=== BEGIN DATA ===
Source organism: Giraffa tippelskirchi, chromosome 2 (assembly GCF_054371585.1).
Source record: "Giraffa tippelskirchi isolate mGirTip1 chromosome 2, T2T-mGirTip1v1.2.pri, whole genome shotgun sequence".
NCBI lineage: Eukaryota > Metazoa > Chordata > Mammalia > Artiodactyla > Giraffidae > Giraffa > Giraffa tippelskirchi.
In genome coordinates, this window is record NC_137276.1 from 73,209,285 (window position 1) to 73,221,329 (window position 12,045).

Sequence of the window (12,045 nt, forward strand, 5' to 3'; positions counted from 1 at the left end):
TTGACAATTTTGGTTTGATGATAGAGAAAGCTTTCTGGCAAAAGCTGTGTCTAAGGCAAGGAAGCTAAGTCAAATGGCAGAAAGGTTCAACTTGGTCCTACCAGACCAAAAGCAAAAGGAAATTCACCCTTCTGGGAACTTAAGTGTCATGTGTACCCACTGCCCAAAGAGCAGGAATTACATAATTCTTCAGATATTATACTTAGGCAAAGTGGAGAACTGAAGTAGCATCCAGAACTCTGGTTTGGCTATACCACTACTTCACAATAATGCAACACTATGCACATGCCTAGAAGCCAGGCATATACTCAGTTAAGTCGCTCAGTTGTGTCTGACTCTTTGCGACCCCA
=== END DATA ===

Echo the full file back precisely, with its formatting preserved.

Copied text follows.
Source organism: Giraffa tippelskirchi, chromosome 2 (assembly GCF_054371585.1).
Source record: "Giraffa tippelskirchi isolate mGirTip1 chromosome 2, T2T-mGirTip1v1.2.pri, whole genome shotgun sequence".
NCBI lineage: Eukaryota > Metazoa > Chordata > Mammalia > Artiodactyla > Giraffidae > Giraffa > Giraffa tippelskirchi.
In genome coordinates, this window is record NC_137276.1 from 73,209,285 (window position 1) to 73,221,329 (window position 12,045).

Sequence of the window (12,045 nt, forward strand, 5' to 3'; positions counted from 1 at the left end):
TTGACAATTTTGGTTTGATGATAGAGAAAGCTTTCTGGCAAAAGCTGTGTCTAAGGCAAGGAAGCTAAGTCAAATGGCAGAAAGGTTCAACTTGGTCCTACCAGACCAAAAGCAAAAGGAAATTCACCCTTCTGGGAACTTAAGTGTCATGTGTACCCACTGCCCAAAGAGCAGGAATTACATAATTCTTCAGATATTATACTTAGGCAAAGTGGAGAACTGAAGTAGCATCCAGAACTCTGGTTTGGCTATACCACTACTTCACAATAATGCAACACTATGCACATGCCTAGAAGCCAGGCATATACTCAGTTAAGTCGCTCAGTTGTGTCTGACTCTTTGCGACCCCA